How do I build a mobile app? - FulStack
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How do I build a mobile app?

app development

How do I build a mobile app?

In a world where the mobile app is pretty much found it’s way into every business and entertainment sector, companies are finding it increasingly necessary to join the party. On a weekly basis we have clients approach us with their ideas and dreams of bringing their mobile app(s) to life – some as an extension of an existing business and sometimes as a totally new and unique startup opportunity.

Like pretty much every project across the globe, large or small, the key to building a mobile app is in the planning. Unfortunately, there are no shortcuts to well detailed and structured plans for the development team to follow. Don’t put enough time or resources into the planning…. and the results can range from disappointing, to catastrophic, with time and money thrown down the drain. The carpenter’s tip of “measure twice, cut once” is a phrase we live by here.

So what’s app the process?

Here’s a brief overview of the stages an app can go through from conceptual idea to being in store for users to download. We’ve not included every aspect or detail, neither do we claim this method as a blueprint to follow… BUT…. it certainly works every time for us and our clients in producing high level mobile applications.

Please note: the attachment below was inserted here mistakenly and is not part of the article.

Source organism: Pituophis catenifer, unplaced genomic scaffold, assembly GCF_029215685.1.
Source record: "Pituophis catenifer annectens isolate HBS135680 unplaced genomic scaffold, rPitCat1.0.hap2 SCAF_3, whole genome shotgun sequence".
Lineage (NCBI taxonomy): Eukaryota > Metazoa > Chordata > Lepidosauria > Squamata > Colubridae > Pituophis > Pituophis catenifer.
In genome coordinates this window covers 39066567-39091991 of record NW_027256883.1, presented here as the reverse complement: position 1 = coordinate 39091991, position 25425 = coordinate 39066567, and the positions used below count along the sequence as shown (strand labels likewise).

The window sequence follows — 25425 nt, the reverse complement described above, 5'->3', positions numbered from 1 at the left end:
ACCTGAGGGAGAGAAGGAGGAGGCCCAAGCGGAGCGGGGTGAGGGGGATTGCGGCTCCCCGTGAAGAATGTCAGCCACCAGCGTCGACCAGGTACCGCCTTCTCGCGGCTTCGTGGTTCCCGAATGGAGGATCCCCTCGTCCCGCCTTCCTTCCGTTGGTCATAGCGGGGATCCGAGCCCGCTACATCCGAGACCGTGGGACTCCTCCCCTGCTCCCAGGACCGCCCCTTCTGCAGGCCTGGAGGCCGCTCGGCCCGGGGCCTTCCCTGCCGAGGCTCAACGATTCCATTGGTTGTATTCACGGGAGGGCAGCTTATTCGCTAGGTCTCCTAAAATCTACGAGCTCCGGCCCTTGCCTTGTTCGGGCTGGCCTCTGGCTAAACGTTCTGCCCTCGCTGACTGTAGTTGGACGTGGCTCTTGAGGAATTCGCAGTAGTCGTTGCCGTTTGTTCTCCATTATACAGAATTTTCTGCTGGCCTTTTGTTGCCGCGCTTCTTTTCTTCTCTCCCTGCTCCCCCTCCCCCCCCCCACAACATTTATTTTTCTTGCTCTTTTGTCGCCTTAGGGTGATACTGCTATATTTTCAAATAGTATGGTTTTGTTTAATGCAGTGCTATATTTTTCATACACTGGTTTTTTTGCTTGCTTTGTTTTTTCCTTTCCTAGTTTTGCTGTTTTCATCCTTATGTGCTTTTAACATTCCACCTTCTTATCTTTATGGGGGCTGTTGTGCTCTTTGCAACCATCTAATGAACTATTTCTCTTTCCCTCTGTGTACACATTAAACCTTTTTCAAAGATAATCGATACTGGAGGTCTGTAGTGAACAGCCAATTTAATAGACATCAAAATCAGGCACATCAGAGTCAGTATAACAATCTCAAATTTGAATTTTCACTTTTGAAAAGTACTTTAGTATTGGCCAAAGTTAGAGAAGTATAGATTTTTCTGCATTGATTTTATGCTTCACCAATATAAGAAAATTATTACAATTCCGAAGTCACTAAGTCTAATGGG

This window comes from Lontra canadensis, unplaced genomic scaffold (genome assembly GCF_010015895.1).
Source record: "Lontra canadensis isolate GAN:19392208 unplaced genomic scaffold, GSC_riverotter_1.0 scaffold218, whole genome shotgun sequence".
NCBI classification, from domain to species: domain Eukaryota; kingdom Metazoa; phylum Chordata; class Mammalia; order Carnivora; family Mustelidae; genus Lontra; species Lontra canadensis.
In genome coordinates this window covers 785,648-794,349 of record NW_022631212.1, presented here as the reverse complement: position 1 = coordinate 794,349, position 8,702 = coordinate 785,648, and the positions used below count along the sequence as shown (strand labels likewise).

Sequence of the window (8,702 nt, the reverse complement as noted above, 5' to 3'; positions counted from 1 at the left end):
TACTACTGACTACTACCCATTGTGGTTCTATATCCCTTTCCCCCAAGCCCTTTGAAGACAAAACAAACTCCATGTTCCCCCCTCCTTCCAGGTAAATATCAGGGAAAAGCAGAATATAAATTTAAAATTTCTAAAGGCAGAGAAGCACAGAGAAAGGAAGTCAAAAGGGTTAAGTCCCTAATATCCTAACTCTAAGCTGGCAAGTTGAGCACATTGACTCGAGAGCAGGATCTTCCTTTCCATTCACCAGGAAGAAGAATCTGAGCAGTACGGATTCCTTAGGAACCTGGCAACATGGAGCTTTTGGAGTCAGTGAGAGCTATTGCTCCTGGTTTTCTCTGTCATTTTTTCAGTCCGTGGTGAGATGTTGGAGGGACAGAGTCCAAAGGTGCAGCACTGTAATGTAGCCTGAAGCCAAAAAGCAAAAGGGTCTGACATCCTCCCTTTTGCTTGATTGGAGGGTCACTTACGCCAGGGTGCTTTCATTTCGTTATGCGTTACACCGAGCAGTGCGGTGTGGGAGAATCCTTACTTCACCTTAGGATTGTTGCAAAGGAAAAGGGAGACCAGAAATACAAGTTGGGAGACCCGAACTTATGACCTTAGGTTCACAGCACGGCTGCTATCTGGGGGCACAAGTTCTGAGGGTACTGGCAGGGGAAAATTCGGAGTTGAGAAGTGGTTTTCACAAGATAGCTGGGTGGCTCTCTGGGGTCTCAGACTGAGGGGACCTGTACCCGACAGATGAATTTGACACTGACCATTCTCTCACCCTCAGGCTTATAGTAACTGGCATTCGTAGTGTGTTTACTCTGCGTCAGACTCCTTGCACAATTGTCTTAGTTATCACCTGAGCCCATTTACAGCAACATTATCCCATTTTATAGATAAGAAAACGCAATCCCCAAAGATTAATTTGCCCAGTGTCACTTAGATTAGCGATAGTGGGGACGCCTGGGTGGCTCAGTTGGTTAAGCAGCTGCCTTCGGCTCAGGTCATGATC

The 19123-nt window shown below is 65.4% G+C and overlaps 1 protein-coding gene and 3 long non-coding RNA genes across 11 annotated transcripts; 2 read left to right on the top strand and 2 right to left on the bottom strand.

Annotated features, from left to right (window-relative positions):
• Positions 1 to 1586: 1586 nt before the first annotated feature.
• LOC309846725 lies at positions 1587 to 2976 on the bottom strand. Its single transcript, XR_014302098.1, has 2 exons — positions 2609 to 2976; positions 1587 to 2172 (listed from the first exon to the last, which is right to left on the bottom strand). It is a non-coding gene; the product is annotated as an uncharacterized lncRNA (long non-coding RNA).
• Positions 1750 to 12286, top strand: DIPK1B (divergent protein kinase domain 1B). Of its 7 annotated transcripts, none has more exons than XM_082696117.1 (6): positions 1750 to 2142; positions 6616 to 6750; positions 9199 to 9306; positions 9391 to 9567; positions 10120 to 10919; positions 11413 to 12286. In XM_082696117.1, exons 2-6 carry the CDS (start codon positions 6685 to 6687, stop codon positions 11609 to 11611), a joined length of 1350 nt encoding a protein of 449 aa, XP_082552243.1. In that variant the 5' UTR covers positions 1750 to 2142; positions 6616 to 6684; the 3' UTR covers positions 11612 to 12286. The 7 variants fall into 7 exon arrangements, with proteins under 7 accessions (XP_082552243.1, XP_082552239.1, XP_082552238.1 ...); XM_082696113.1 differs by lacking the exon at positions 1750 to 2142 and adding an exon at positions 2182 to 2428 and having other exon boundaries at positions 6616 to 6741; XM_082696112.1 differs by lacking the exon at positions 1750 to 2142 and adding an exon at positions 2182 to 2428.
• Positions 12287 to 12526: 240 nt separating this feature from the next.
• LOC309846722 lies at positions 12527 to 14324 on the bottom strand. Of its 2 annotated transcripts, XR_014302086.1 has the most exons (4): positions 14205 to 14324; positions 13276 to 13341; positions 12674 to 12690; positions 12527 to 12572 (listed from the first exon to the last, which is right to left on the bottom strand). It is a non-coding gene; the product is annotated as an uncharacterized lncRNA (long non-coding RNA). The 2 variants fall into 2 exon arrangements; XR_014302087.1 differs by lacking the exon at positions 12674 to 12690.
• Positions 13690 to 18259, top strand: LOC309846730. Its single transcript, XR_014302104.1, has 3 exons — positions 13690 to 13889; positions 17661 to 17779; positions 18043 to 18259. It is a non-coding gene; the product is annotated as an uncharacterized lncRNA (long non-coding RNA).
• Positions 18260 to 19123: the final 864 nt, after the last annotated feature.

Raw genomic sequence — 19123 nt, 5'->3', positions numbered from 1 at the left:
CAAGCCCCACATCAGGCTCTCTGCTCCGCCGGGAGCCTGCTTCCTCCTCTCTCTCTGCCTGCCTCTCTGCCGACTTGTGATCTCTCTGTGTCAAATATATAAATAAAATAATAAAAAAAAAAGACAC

Stage 1 – Planning

The planning stage consists of a collaborative effort between our design/development/management teams and the client. Careful research on the marketplace and considerations of what to include in a high level overview are key.
Once we’ve all agreed on what to include in the skeleton, a full and detailed specification for the app is created – again, collaboratively if possible, as the client knows their business far better than we do still! As part of this process and to begin the “fleshing out” process for the full spec, we create wireframes of all expected elements and screens within the app itself. Not only is this good for both our development team and the client (being able to visualise how things will work and be laid out) but also can flag up any potential areas previously overlooked in the app’s user flow.
At the point there’s a fully detailed technical specification and working wireframes, we’d then consider moving onto the design stages (branding, visual language and other preliminary work by the design team can be completed in parallel with the development planning stage of course)

Stage 2 – Design

The app’s design, similarly to the wireframes, will ultimately decide the actual UI (User Interface) as well as have a huge impact on the UX (User Experience). At the design stage, we would generally create key screens from the app and liaise with the client on achieving the correct feel for the app overall. Part of this process, (should the client budget and timeline for release allow it) could include some A/B testing to achieve more optimal engagement/active user base after product release.
Upon approval of the main elements/feel of the design on these main screens – the design team would then create the rest of app in pixel perfect, layered photoshop files – ready for the development team to build from.

Stage 3 – App Development

Whilst waiting for the designs to be completed, the development team will have already begun preliminary aspects of the backend, in order to hit the ground running once they have the elements for the end-user side.